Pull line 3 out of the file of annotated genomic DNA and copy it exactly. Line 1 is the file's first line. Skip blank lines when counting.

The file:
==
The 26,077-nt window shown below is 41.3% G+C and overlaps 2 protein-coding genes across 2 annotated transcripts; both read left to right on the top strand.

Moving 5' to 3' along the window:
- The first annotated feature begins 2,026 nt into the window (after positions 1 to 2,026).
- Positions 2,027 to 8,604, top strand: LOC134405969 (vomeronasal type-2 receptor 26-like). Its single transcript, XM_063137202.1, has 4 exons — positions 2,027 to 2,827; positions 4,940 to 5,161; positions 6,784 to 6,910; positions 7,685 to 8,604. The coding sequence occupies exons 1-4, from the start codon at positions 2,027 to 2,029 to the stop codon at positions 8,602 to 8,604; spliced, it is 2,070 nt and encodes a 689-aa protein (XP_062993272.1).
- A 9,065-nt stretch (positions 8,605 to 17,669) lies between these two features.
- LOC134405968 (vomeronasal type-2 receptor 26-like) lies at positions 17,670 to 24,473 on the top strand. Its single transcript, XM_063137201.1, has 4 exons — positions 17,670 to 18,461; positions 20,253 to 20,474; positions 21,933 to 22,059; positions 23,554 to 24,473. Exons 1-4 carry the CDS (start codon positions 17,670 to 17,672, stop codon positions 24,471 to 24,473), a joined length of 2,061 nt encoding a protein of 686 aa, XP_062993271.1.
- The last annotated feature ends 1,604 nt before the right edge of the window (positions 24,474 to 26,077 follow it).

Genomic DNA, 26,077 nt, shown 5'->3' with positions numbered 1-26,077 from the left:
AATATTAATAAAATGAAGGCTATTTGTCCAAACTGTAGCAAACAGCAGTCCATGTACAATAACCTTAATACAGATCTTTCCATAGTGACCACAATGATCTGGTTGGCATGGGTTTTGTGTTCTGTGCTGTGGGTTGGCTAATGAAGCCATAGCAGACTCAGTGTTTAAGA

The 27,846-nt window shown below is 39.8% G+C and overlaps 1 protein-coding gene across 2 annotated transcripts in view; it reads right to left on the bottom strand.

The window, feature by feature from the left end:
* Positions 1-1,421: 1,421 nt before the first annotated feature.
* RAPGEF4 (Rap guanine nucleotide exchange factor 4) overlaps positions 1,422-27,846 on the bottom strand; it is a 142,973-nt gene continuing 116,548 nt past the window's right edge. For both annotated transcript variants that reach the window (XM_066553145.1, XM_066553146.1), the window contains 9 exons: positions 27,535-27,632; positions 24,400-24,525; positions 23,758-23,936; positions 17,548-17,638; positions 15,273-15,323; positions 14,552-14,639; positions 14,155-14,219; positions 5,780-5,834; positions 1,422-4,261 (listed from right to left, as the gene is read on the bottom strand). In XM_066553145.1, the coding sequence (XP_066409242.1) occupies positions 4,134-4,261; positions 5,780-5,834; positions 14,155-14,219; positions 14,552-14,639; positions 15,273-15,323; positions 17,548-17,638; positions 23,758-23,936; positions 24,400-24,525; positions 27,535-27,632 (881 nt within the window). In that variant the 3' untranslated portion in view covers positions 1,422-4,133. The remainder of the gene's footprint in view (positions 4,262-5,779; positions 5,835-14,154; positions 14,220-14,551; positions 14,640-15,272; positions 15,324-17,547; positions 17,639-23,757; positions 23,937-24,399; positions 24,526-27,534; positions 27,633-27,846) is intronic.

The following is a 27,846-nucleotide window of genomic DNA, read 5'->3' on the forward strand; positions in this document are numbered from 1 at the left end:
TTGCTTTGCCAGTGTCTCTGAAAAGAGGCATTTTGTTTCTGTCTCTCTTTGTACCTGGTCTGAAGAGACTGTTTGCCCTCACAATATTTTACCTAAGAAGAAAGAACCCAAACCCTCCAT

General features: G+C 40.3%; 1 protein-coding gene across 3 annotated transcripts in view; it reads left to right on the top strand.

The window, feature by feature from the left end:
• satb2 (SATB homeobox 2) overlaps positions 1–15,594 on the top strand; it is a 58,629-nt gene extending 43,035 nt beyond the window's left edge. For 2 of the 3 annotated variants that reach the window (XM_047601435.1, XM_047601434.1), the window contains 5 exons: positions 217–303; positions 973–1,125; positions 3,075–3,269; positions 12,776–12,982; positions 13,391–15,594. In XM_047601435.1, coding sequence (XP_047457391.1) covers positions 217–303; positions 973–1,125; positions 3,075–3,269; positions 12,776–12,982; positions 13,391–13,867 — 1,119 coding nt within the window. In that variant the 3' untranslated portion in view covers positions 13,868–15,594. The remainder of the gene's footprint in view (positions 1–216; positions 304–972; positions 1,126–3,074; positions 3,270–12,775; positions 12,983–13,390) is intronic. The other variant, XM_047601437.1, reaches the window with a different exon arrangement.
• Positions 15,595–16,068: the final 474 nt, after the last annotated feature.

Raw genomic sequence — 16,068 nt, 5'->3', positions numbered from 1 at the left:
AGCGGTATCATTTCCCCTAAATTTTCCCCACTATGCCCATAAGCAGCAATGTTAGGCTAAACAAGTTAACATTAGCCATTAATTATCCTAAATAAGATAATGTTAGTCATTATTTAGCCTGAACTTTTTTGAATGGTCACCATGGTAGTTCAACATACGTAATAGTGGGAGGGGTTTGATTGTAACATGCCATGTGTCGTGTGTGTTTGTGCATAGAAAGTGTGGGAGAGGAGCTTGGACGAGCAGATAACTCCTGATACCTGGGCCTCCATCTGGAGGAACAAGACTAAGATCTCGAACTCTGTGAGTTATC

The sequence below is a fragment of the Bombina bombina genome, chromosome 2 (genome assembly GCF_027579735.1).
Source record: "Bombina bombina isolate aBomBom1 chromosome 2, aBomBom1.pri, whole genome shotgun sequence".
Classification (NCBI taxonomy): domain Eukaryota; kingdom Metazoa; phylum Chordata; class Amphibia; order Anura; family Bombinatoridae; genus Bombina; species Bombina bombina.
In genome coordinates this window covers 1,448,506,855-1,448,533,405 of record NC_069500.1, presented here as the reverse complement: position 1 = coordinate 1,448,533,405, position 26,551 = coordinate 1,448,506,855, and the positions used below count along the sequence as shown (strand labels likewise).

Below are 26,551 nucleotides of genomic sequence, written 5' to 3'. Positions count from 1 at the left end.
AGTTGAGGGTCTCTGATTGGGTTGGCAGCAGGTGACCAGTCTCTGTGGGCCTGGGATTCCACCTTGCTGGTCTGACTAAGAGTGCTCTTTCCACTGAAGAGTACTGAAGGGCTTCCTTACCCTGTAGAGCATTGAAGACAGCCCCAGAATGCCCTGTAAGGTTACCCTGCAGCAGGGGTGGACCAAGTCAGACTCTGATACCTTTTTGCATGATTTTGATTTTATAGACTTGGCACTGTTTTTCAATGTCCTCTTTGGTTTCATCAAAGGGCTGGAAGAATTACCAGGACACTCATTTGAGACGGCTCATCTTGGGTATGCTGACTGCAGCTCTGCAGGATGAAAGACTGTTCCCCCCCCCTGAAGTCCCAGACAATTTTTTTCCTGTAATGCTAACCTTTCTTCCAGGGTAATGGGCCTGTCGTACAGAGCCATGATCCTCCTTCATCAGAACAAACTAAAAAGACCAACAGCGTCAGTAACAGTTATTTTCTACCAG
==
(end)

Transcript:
- The first annotated feature begins 2,026 nt into the window (after positions 1 to 2,026).